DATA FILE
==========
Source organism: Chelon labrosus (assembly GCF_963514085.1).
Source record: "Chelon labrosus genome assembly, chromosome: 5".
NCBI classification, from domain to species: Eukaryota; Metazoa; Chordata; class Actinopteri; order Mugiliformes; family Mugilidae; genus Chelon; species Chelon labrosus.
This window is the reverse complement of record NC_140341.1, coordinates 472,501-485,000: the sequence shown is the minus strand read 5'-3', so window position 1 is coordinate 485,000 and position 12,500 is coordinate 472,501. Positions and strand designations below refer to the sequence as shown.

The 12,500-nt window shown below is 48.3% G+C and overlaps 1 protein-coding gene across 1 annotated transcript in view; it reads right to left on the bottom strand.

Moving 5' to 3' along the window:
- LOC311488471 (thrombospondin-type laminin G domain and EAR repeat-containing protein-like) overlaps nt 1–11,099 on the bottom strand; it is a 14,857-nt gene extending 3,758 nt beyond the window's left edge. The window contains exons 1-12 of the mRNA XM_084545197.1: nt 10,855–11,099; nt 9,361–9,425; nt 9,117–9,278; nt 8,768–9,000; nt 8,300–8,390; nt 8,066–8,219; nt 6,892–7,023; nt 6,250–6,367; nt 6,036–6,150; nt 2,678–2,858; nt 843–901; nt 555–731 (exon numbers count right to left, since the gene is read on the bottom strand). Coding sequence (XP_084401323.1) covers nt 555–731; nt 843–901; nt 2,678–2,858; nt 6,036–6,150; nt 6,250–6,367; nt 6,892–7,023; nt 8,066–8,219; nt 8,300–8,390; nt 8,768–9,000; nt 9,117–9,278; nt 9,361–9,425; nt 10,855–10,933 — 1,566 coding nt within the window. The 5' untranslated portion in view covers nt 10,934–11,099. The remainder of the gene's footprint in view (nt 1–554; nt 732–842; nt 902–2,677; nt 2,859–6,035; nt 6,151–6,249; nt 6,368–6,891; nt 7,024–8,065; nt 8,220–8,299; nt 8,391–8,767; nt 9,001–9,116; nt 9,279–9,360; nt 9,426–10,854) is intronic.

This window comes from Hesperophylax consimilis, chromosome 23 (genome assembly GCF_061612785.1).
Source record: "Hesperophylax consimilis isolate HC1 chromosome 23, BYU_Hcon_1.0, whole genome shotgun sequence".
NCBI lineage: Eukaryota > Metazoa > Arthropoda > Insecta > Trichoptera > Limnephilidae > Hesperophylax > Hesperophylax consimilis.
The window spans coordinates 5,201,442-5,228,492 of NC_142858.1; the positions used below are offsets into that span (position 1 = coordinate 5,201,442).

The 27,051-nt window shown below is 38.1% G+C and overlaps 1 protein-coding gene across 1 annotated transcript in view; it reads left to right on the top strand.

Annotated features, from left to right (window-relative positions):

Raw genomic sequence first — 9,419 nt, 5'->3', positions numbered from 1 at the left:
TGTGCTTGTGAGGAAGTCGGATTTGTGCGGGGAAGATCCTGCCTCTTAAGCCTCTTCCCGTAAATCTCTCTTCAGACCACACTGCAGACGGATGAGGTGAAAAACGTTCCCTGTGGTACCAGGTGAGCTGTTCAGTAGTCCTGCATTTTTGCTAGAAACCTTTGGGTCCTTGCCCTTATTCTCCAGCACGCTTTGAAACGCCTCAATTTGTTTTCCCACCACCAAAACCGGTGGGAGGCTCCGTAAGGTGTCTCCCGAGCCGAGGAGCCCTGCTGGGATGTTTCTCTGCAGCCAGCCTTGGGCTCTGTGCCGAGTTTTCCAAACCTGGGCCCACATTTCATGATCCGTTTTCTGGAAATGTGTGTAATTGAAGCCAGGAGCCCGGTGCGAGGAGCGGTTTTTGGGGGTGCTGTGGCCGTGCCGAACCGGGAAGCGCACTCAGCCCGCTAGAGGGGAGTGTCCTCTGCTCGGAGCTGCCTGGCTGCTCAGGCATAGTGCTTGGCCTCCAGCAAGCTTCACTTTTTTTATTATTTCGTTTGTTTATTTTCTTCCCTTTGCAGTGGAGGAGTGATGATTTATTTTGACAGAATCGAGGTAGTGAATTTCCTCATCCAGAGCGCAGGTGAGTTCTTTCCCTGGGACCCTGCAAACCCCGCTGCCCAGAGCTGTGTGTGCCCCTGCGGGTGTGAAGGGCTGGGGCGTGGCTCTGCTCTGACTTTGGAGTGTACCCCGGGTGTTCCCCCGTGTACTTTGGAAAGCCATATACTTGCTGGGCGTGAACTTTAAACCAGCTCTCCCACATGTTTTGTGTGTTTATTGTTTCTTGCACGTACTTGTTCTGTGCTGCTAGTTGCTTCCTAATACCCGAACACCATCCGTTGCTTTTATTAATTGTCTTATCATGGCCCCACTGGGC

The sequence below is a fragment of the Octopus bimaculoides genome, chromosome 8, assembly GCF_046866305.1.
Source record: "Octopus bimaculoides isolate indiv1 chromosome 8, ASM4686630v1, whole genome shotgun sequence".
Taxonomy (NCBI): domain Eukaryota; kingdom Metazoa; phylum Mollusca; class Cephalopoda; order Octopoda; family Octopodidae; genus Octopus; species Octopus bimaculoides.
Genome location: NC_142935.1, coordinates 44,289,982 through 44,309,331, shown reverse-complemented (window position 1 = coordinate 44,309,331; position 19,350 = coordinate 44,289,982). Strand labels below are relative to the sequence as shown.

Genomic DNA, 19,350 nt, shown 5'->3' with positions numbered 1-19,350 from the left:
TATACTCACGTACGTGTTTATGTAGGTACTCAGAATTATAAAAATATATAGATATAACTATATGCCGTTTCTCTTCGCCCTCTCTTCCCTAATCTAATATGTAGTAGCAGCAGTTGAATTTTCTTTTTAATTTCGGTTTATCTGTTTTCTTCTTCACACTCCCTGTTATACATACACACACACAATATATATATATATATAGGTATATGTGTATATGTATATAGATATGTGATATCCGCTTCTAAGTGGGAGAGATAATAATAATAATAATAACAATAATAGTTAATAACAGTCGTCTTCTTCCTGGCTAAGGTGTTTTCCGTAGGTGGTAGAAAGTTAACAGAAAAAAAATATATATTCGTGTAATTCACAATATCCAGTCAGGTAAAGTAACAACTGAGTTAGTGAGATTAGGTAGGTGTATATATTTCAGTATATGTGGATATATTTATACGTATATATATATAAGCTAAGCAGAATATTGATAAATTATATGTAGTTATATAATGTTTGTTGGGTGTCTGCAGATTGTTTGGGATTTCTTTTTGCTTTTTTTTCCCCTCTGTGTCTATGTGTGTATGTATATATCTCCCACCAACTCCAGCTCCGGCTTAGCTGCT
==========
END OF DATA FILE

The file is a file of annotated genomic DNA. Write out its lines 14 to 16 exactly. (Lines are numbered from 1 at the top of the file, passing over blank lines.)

Raw genomic sequence first — 9,419 nt, 5'->3', positions numbered from 1 at the left:
TGTGCTTGTGAGGAAGTCGGATTTGTGCGGGGAAGATCCTGCCTCTTAAGCCTCTTCCCGTAAATCTCTCTTCAGACCACACTGCAGACGGATGAGGTGAAAAACGTTCCCTGTGGTACCAGGTGAGCTGTTCAGTAGTCCTGCATTTTTGCTAGAAACCTTTGGGTCCTTGCCCTTATTCTCCAGCACGCTTTGAAACGCCTCAATTTGTTTTCCCACCACCAAAACCGGTGGGAGGCTCCGTAAGGTGTCTCCCGAGCCGAGGAGCCCTGCTGGGATGTTTCTCTGCAGCCAGCCTTGGGCTCTGTGCCGAGTTTTCCAAACCTGGGCCCACATTTCATGATCCGTTTTCTGGAAATGTGTGTAATTGAAGCCAGGAGCCCGGTGCGAGGAGCGGTTTTTGGGGGTGCTGTGGCCGTGCCGAACCGGGAAGCGCACTCAGCCCGCTAGAGGGGAGTGTCCTCTGCTCGGAGCTGCCTGGCTGCTCAGGCATAGTGCTTGGCCTCCAGCAAGCTTCACTTTTTTTATTATTTCGTTTGTTTATTTTCTTCCCTTTGCAGTGGAGGAGTGATGATTTATTTTGACAGAATCGAGGTAGTGAATTTCCTCATCCAGAGCGCAGGTGAGTTCTTTCCCTGGGACCCTGCAAACCCCGCTGCCCAGAGCTGTGTGTGCCCCTGCGGGTGTGAAGGGCTGGGGCGTGGCTCTGCTCTGACTTTGGAGTGTACCCCGGGTGTTCCCCCGTGTACTTTGGAAAGCCATATACTTGCTGGGCGTGAACTTTAAACCAGCTCTCCCACATGTTTTGTGTGTTTATTGTTTCTTGCACGTACTTGTTCTGTGCTGCTAGTTGCTTCCTAATACCCGAACACCATCCGTTGCTTTTATTAATTGTCTTATCATGGCCCCACTGGGC

The sequence below is a fragment of the Octopus bimaculoides genome, chromosome 8, assembly GCF_046866305.1.